A chimerical blend of magic, power, hope, and freedom that stretches across time, touching diverse members of two black families, Lovecraft Country is a devastating kaleidoscopic portrait of racism—the terrifying specter that continues to haunt us today.
About the Author
Matt Ruff is the author of The Mirage, Bad Monkeys, Set This House in Order, Fool on the Hill, and Sewer, Gas & Electric. He lives in Seattle.
“Nonstop adventure that includes time-shifting, shape-shifting, and Lovecraft-like horrors ... Ruff, a cult favorite for his mind-bending fiction, vividly portrays racism as a horror worse than anything conceived by Lovecraft in this provocative, chimerical novel”
— Booklist (starred review)
“Another ‘only Matt Ruff could do this’ production. Lovecraft Country takes the unlikeliest of premises and spins it into a funny, fast, exciting and affecting read.”
— Neal Stephenson, New York Times bestselling author of Seveneves and Anathem
“Lovecraft Country is a genre-bending attempt to address the severe problem of race in modern America, skewering the prejudices of older pulp works while maintaining their flavor, but it’s also a compulsively readable horror-fantasy in its own right: timely, terrifying, and hilarious.”
— Barnes & Noble Sci-Fi & Fantasy Blog
“Lovecraft Country is bound to appeal to any reader who wants to delve into the strangeness of our land’s racial legacy.”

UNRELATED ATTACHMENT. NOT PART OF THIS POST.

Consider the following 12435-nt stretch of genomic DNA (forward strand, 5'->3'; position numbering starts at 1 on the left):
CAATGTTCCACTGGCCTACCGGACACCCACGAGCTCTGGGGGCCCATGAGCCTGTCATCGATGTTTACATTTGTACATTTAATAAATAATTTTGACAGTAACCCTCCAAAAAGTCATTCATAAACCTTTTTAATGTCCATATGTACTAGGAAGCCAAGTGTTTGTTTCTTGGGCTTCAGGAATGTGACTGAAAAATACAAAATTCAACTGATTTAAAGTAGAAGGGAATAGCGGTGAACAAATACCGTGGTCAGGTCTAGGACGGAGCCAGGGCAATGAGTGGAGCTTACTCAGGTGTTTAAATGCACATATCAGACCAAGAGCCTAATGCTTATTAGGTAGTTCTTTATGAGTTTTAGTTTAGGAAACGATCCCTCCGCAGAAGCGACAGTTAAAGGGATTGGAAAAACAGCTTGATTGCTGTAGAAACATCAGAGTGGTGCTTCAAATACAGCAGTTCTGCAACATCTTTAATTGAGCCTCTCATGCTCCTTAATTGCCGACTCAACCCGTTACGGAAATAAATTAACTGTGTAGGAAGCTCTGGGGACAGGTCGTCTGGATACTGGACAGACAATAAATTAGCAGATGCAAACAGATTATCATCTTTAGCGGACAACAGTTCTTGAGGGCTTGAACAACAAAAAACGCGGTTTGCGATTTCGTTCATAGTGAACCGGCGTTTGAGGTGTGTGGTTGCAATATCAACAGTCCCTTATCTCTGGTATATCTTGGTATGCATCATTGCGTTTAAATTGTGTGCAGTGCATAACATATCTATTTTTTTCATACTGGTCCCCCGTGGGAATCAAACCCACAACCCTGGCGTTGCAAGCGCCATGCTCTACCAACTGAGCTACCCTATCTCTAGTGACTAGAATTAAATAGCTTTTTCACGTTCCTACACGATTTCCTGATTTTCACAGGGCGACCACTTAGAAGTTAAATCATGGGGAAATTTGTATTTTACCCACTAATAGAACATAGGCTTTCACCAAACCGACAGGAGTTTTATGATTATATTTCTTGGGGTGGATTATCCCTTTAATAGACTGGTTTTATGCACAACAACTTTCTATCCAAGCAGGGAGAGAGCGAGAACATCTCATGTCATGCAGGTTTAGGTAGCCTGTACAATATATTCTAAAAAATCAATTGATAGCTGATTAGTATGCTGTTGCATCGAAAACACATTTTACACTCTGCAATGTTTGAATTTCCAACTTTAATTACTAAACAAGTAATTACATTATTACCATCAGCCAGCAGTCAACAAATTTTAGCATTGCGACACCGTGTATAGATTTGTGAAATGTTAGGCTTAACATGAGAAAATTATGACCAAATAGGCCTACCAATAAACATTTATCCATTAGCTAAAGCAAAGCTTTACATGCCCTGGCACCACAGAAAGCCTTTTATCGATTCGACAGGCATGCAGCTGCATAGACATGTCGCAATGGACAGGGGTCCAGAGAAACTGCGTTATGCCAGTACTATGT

— Seattle Times
“Ruff takes us back to the USA of the 1950s, when racism reigned almost unquestioned, and conflates Lovecraftian tropes with piercing dissections of ethics and morals and inequality, thereby confronting Lovecraft’s now well-known prejudices through the lens of Ruff’s own brilliant imagination and artistry.”
— Barnes & Noble Review
“Lovecraft Country rubs the pervasive, eldritch dread of Lovecraft’s universe against the very real, historical dread of Jim Crow America and sparks fly. . . . Ruff renders a very high-concept, imaginary world with such vividness that you can’t help but feel it’s disturbingly real.”
— Christopher Moore, New York Times bestselling author of Lamb and A Dirty Job
“Ruff shows with great cleverness how it’s possible for a group of victims to appropriate the very methods used to victimize them, master those methods, and bend them to serve their own purposes.”
“I’ve heard amazing things about Lovecraft Country by Matt Ruff, and on the strength of his previous books, I’m inclined to expect greatness from him.”
— Charlie Jane Anders, The Amazon Book Review
“I enjoyed every ounce of Ruff’s book.”
“…this newer book rewards patience, and nowhere more so than in the passages where it heartbreakingly weaves Hippolyta into the actual events that surrounded Pluto’s discovery and naming. Once Ruff took me there, I would’ve followed him anywhere in Lovecraft Country.”
— Seattle Review of Books